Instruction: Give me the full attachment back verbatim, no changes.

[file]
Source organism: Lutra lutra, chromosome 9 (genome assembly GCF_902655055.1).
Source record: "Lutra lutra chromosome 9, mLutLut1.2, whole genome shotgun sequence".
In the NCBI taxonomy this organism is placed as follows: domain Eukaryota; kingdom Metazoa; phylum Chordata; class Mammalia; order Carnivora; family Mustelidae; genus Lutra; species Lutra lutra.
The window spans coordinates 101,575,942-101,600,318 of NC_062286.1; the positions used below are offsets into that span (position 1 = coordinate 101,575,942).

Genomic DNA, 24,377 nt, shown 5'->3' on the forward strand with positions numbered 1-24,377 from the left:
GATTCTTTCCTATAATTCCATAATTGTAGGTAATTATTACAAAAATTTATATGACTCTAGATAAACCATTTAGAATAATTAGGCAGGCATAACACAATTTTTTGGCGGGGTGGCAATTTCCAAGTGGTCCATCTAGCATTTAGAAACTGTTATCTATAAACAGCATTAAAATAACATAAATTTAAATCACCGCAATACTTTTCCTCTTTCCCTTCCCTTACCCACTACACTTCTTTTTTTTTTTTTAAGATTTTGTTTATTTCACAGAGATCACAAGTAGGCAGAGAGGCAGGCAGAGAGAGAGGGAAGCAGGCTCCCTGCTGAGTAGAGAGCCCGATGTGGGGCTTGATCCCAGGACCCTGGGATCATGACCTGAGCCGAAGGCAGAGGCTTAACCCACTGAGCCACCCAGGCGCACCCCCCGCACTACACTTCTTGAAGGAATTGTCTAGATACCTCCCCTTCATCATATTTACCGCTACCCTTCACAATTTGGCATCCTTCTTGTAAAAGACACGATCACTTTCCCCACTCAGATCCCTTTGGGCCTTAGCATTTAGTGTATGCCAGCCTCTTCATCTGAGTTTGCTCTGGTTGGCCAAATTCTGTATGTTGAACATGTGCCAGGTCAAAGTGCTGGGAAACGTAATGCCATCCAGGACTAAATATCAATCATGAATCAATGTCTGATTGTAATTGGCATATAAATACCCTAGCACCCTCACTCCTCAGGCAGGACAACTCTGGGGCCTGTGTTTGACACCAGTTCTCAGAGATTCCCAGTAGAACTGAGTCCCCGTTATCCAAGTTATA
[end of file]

Source organism: Lutra lutra, chromosome 9 (genome assembly GCF_902655055.1).
Source record: "Lutra lutra chromosome 9, mLutLut1.2, whole genome shotgun sequence".
In the NCBI taxonomy this organism is placed as follows: domain Eukaryota; kingdom Metazoa; phylum Chordata; class Mammalia; order Carnivora; family Mustelidae; genus Lutra; species Lutra lutra.
The window spans coordinates 101,575,942-101,600,318 of NC_062286.1; the positions used below are offsets into that span (position 1 = coordinate 101,575,942).

Genomic DNA, 24,377 nt, shown 5'->3' on the forward strand with positions numbered 1-24,377 from the left:
GATTCTTTCCTATAATTCCATAATTGTAGGTAATTATTACAAAAATTTATATGACTCTAGATAAACCATTTAGAATAATTAGGCAGGCATAACACAATTTTTTGGCGGGGTGGCAATTTCCAAGTGGTCCATCTAGCATTTAGAAACTGTTATCTATAAACAGCATTAAAATAACATAAATTTAAATCACCGCAATACTTTTCCTCTTTCCCTTCCCTTACCCACTACACTTCTTTTTTTTTTTTTAAGATTTTGTTTATTTCACAGAGATCACAAGTAGGCAGAGAGGCAGGCAGAGAGAGAGGGAAGCAGGCTCCCTGCTGAGTAGAGAGCCCGATGTGGGGCTTGATCCCAGGACCCTGGGATCATGACCTGAGCCGAAGGCAGAGGCTTAACCCACTGAGCCACCCAGGCGCACCCCCCGCACTACACTTCTTGAAGGAATTGTCTAGATACCTCCCCTTCATCATATTTACCGCTACCCTTCACAATTTGGCATCCTTCTTGTAAAAGACACGATCACTTTCCCCACTCAGATCCCTTTGGGCCTTAGCATTTAGTGTATGCCAGCCTCTTCATCTGAGTTTGCTCTGGTTGGCCAAATTCTGTATGTTGAACATGTGCCAGGTCAAAGTGCTGGGAAACGTAATGCCATCCAGGACTAAATATCAATCATGAATCAATGTCTGATTGTAATTGGCATATAAATACCCTAGCACCCTCACTCCTCAGGCAGGACAACTCTGGGGCCTGTGTTTGACACCAGTTCTCAGAGATTCCCAGTAGAACTGAGTCCCCGTTATCCAAGTTATA